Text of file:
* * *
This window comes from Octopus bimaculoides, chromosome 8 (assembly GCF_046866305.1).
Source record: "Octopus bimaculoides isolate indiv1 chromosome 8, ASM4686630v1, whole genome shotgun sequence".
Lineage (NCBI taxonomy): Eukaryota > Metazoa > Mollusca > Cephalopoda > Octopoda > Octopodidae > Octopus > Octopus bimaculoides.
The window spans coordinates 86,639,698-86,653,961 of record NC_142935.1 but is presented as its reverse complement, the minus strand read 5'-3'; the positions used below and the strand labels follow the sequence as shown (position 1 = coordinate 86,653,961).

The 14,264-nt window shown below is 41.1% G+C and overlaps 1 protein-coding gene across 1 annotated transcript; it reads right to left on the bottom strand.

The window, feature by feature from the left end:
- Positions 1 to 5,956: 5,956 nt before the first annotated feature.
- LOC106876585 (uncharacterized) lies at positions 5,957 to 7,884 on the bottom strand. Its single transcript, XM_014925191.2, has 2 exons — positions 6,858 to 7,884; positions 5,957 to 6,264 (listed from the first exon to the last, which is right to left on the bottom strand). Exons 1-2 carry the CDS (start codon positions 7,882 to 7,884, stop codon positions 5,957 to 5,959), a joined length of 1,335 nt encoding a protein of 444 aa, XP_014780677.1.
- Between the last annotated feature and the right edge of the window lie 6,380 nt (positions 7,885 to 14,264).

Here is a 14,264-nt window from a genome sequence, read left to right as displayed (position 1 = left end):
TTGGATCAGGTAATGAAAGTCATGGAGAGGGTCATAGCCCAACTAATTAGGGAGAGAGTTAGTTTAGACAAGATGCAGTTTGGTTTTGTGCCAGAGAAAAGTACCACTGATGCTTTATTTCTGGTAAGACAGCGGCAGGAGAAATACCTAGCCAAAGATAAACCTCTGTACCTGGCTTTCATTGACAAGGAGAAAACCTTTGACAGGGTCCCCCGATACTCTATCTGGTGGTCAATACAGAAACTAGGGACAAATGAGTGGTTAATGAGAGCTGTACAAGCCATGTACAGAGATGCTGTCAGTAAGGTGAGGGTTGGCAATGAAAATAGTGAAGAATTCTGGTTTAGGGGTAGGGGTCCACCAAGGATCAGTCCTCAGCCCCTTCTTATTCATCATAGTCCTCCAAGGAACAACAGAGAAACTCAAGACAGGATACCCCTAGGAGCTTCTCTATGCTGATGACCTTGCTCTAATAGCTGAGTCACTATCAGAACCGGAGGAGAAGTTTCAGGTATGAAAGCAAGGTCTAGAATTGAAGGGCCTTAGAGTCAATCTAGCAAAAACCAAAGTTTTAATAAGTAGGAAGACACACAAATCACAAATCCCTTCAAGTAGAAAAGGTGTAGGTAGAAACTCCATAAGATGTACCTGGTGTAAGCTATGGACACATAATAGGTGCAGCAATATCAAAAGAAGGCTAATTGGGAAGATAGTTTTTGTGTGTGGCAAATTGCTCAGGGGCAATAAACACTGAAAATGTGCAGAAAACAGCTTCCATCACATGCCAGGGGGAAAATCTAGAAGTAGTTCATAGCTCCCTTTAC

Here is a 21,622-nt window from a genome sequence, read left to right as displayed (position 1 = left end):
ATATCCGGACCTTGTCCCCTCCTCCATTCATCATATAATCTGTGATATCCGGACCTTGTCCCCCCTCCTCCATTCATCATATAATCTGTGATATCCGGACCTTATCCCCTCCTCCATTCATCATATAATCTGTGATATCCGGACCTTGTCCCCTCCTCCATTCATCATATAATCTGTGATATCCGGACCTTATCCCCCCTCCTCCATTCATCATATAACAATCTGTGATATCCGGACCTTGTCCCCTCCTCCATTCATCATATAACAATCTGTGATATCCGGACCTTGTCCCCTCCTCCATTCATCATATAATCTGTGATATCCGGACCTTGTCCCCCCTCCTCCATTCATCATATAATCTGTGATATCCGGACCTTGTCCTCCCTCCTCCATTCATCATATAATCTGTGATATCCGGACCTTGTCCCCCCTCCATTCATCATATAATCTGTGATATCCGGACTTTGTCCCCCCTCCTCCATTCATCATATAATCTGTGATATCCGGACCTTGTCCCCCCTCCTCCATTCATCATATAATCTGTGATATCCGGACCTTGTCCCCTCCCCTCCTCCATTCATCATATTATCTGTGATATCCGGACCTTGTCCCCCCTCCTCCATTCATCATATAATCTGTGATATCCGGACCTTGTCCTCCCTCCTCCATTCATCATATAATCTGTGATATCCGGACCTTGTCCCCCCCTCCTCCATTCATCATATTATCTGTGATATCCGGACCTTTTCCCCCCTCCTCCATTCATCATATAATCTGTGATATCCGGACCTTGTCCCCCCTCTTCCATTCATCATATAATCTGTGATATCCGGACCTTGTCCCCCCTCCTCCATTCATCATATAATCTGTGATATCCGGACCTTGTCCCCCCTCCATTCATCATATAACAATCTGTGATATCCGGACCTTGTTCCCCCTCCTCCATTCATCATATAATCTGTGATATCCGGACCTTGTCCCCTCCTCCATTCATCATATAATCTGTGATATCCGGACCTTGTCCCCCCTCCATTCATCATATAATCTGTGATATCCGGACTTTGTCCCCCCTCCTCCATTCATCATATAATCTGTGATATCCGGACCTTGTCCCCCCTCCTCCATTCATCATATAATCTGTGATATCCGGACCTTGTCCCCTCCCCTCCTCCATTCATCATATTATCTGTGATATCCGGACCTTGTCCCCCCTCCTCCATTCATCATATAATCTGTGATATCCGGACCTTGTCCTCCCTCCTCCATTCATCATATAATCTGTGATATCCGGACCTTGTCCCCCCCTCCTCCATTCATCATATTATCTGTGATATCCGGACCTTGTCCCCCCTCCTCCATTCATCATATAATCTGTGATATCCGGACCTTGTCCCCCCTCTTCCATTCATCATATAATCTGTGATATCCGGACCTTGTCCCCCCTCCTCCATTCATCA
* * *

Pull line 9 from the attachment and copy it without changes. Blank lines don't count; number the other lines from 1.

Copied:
- Between the last annotated feature and the right edge of the window lie 6,380 nt (positions 7,885 to 14,264).